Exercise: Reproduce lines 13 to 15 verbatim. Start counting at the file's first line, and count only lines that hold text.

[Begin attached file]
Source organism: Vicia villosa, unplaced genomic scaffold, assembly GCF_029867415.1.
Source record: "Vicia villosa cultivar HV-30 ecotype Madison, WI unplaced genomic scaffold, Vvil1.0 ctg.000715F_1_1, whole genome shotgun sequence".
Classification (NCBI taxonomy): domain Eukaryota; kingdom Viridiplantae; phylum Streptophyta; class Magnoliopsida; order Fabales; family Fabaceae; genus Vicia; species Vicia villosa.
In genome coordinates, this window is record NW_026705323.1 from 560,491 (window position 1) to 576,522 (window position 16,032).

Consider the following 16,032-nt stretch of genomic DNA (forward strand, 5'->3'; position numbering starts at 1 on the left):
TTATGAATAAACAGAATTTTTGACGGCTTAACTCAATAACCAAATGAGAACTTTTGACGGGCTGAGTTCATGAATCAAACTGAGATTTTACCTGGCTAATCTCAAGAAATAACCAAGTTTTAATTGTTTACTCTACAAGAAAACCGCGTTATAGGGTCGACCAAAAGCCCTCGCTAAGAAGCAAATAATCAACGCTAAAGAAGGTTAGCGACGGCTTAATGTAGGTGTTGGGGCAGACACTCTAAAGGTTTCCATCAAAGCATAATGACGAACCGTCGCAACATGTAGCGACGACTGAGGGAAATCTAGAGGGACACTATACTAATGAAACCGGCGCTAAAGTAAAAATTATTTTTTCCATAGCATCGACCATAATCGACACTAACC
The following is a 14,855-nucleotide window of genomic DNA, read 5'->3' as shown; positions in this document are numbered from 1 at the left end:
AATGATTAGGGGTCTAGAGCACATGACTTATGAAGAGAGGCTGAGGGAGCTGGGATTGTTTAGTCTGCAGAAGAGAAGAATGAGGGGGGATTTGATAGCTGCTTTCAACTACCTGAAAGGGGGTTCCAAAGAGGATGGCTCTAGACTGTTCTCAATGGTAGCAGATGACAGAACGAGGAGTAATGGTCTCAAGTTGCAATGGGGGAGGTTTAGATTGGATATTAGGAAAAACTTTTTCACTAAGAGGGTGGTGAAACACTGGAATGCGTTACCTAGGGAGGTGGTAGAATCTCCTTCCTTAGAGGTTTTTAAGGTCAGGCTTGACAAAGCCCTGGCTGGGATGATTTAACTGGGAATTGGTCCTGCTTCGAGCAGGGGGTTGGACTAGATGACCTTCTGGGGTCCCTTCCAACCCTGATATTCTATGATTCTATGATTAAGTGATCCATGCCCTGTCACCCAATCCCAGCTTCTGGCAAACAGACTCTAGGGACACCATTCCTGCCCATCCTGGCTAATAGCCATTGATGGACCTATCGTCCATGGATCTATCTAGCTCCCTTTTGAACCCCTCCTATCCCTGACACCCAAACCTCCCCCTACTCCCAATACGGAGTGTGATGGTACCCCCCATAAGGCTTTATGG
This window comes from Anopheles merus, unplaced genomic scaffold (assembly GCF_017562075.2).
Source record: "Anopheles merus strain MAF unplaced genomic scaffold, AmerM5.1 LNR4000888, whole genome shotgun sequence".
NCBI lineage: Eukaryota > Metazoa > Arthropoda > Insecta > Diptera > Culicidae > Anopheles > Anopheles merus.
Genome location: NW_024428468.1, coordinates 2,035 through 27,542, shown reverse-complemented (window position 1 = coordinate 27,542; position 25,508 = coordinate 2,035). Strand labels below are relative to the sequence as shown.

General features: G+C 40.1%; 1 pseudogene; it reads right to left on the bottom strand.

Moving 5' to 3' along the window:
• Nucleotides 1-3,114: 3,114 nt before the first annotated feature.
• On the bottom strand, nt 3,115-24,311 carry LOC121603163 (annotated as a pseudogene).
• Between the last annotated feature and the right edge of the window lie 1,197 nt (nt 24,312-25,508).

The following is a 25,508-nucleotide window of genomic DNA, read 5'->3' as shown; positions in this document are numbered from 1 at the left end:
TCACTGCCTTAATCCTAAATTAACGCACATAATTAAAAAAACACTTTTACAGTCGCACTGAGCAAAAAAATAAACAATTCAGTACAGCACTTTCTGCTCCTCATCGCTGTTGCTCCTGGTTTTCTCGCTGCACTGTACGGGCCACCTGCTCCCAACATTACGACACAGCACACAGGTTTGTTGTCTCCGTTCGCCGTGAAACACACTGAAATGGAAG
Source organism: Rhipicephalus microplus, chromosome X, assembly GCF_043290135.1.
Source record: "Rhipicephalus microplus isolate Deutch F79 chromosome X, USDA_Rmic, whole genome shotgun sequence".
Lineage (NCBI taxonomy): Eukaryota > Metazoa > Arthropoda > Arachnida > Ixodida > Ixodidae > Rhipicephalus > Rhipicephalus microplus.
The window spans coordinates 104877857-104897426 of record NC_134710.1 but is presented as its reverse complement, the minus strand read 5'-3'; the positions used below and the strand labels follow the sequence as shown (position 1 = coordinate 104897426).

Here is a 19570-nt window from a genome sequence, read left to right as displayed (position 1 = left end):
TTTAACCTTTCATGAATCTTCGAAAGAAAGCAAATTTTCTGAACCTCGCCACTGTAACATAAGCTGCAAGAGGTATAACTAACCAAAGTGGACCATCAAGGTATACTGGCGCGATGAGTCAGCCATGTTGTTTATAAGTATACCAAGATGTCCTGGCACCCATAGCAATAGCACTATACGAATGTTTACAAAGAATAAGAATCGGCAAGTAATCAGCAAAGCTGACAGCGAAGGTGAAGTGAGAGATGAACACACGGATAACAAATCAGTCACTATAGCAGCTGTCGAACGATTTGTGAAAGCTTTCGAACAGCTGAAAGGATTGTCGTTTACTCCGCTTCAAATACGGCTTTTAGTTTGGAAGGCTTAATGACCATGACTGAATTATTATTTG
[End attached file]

General features: G+C 40.1%; 1 pseudogene; it reads right to left on the bottom strand.

Moving 5' to 3' along the window:
• Nucleotides 1-3,114: 3,114 nt before the first annotated feature.